Rothschild has accused the Bumi board of subjecting shareholders to a "significantly inferior" deal as the troubled group tries to untangle its tortuous ownership structure.
Bumi has been marred recently by internal conflict, financial misreporting and various other scandals, resulting in its shares being suspended on the London Stock Exchange.
The Bakrie family – the company co-founder and major stakeholder – has been in talks to sever ties with Bumi for more than nine months.
Various cash and shares proposals have been floated, but Bumi yesterday confirmed the agreement of a very different deal with chairman Samin Tan’s PT Borneo Lumbung Energi & Metal.
Under the deal, Tan will double his shareholding in the group to nearly 48% by buying out the Bakries through Borneo, making him the company’s largest shareholder.
Borneo said in a statement to the Indonesia Stock Exchange on Thursday that it had agreed to pay the Bakries $223 million for their 23.8% stake in Bumi.
“Borneo hopes to see, and will endeavor to restore, stability in Bumi Plc, so as to allow its management to refocus on activities that create value for all stakeholders,” it said in the statement.
The second stage of the deal would see the Bakries then buy back Bumi's 29.2% stake in coal exporter PT Bumi Resources for more than $500m.
The Borneo-Bakrie deal is subject to conditions, including a waiver from Borneo having to make a general offer for Bumi.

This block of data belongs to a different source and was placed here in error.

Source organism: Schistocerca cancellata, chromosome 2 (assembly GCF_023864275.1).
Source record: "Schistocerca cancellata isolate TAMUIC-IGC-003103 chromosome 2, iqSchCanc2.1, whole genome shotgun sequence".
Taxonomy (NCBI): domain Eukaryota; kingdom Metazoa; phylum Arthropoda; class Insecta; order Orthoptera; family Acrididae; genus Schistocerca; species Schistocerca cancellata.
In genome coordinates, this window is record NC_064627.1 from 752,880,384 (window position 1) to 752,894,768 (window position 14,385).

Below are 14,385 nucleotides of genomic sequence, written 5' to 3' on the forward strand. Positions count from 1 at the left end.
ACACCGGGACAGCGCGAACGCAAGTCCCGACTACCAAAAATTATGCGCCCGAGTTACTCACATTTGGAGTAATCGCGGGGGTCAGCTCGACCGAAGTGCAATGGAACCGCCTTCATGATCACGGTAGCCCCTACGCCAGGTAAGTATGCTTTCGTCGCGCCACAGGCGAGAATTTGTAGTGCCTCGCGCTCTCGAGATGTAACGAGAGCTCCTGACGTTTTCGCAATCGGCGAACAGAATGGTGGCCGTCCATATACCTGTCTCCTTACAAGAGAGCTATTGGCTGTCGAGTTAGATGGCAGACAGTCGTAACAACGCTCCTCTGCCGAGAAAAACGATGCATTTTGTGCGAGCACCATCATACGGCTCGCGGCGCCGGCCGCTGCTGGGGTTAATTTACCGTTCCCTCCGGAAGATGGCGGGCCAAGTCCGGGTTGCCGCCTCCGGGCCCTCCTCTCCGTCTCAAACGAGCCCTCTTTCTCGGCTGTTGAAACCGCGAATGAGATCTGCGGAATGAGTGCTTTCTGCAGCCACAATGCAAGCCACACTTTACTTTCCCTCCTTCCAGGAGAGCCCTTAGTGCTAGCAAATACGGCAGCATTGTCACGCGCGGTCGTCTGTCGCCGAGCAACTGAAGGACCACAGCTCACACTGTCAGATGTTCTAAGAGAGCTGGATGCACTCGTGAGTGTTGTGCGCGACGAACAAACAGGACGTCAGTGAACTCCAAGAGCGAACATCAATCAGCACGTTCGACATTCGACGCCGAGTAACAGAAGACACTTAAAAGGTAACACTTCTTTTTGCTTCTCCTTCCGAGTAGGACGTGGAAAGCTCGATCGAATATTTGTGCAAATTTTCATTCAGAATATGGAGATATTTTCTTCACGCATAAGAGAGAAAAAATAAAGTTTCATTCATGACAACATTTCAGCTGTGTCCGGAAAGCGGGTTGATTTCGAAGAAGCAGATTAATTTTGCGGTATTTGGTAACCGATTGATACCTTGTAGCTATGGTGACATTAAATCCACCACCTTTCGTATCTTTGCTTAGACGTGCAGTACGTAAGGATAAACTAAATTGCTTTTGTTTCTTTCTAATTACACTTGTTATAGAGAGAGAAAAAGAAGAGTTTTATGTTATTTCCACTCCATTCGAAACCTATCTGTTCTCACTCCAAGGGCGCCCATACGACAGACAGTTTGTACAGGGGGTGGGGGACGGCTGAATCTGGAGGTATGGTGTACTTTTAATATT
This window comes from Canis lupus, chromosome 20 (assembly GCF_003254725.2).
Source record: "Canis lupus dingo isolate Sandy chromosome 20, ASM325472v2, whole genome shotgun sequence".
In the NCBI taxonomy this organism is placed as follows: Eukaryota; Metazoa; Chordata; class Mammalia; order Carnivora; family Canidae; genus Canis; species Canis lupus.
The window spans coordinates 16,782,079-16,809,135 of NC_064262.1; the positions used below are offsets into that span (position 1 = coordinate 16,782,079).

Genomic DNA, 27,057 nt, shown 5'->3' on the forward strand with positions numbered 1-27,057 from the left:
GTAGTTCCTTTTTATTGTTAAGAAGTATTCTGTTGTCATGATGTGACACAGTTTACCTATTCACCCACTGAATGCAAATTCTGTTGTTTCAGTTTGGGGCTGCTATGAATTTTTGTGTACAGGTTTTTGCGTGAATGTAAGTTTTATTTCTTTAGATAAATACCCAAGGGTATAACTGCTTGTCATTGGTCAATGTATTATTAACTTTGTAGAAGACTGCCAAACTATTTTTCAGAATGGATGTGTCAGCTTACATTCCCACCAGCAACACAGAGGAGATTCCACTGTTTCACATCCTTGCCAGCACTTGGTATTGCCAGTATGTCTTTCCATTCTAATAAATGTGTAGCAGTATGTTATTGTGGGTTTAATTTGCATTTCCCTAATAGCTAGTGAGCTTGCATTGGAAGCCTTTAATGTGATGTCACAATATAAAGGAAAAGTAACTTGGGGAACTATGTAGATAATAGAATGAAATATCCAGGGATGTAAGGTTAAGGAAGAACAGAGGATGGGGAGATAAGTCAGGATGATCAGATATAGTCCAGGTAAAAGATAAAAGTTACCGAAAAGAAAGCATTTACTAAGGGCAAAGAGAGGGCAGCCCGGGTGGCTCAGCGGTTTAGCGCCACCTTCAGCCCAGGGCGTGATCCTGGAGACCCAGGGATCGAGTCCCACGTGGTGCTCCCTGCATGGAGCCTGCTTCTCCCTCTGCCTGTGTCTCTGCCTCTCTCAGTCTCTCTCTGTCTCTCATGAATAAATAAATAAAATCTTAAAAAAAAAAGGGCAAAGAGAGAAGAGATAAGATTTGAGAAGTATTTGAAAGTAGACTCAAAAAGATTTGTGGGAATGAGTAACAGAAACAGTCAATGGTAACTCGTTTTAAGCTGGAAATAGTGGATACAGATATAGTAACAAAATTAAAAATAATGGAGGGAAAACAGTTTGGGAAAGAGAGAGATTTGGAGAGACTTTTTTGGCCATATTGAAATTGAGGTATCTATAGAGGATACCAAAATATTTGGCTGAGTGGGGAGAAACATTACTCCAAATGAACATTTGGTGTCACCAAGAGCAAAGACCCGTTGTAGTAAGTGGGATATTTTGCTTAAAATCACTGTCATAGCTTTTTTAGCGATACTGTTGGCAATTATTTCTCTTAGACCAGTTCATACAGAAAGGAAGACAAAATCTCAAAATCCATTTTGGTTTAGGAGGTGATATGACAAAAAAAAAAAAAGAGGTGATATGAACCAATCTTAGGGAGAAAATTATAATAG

Rothschild, who quit Bumi's board in October but still owns 14.8%, argued that the new proposal “deprives minority investors of any upside in respect of the Bakrie stake in Bumi”
“The new proposal consolidates control of Bumi Plc by Samin Tan, who would own 47.6% of voting shares (assuming independent shareholder approval), compared with around 30% of voting shares today,” Rothschild said.
Tan is due to step down as chairman once a successor has been identified, but Rothschild believes he should leave the board immediately.
"The primary source of Bumi Plc's difficulties over the past three years has been the concentrated control by the Bakrie concert party, which included Samin Tan. This deal does not change that."
The 41-year-old billionaire financier has called for all existing shareholders to be offered parts of the Bakries’ Bumi stake, rather than it be sold to Tan, who could instead underwrite the offer and be free to buy any stock not taken up.